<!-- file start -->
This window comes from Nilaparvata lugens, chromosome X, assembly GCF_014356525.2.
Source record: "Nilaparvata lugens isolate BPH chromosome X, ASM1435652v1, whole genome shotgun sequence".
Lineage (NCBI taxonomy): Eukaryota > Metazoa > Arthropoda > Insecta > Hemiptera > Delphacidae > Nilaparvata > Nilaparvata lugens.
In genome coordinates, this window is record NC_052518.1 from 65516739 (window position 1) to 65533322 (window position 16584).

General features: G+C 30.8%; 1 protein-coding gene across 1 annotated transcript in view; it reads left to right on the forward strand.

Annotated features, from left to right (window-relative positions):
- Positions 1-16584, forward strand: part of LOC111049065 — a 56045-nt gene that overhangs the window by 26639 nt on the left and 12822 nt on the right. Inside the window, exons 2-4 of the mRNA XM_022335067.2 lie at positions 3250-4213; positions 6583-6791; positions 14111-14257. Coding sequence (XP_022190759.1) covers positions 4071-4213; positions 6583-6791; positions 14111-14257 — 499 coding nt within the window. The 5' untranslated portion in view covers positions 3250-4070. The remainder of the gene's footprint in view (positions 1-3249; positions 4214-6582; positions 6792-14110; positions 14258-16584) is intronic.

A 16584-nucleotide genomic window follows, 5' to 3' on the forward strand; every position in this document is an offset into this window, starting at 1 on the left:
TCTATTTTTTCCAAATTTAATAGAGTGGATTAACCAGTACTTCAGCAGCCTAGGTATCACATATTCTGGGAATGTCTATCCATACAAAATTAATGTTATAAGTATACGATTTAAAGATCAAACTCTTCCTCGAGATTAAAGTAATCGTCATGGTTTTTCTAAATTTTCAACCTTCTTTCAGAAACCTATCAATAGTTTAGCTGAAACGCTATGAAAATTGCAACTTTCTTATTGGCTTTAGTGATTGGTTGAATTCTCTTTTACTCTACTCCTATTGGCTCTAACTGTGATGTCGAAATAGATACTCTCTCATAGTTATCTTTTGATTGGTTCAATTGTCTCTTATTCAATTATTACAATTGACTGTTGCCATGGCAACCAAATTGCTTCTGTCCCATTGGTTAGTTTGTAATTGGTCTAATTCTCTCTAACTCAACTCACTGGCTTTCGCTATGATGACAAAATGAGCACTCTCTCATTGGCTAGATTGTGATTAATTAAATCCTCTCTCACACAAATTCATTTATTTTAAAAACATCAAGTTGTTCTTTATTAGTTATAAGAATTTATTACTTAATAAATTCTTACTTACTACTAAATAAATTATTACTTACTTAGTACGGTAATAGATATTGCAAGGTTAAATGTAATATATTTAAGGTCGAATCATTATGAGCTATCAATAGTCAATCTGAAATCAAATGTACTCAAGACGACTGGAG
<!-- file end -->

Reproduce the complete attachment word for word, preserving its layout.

This window comes from Nilaparvata lugens, chromosome X, assembly GCF_014356525.2.
Source record: "Nilaparvata lugens isolate BPH chromosome X, ASM1435652v1, whole genome shotgun sequence".
Lineage (NCBI taxonomy): Eukaryota > Metazoa > Arthropoda > Insecta > Hemiptera > Delphacidae > Nilaparvata > Nilaparvata lugens.
In genome coordinates, this window is record NC_052518.1 from 65516739 (window position 1) to 65533322 (window position 16584).

General features: G+C 30.8%; 1 protein-coding gene across 1 annotated transcript in view; it reads left to right on the forward strand.

Annotated features, from left to right (window-relative positions):
- Positions 1-16584, forward strand: part of LOC111049065 — a 56045-nt gene that overhangs the window by 26639 nt on the left and 12822 nt on the right. Inside the window, exons 2-4 of the mRNA XM_022335067.2 lie at positions 3250-4213; positions 6583-6791; positions 14111-14257. Coding sequence (XP_022190759.1) covers positions 4071-4213; positions 6583-6791; positions 14111-14257 — 499 coding nt within the window. The 5' untranslated portion in view covers positions 3250-4070. The remainder of the gene's footprint in view (positions 1-3249; positions 4214-6582; positions 6792-14110; positions 14258-16584) is intronic.

A 16584-nucleotide genomic window follows, 5' to 3' on the forward strand; every position in this document is an offset into this window, starting at 1 on the left:
TCTATTTTTTCCAAATTTAATAGAGTGGATTAACCAGTACTTCAGCAGCCTAGGTATCACATATTCTGGGAATGTCTATCCATACAAAATTAATGTTATAAGTATACGATTTAAAGATCAAACTCTTCCTCGAGATTAAAGTAATCGTCATGGTTTTTCTAAATTTTCAACCTTCTTTCAGAAACCTATCAATAGTTTAGCTGAAACGCTATGAAAATTGCAACTTTCTTATTGGCTTTAGTGATTGGTTGAATTCTCTTTTACTCTACTCCTATTGGCTCTAACTGTGATGTCGAAATAGATACTCTCTCATAGTTATCTTTTGATTGGTTCAATTGTCTCTTATTCAATTATTACAATTGACTGTTGCCATGGCAACCAAATTGCTTCTGTCCCATTGGTTAGTTTGTAATTGGTCTAATTCTCTCTAACTCAACTCACTGGCTTTCGCTATGATGACAAAATGAGCACTCTCTCATTGGCTAGATTGTGATTAATTAAATCCTCTCTCACACAAATTCATTTATTTTAAAAACATCAAGTTGTTCTTTATTAGTTATAAGAATTTATTACTTAATAAATTCTTACTTACTACTAAATAAATTATTACTTACTTAGTACGGTAATAGATATTGCAAGGTTAAATGTAATATATTTAAGGTCGAATCATTATGAGCTATCAATAGTCAATCTGAAATCAAATGTACTCAAGACGACTGGAG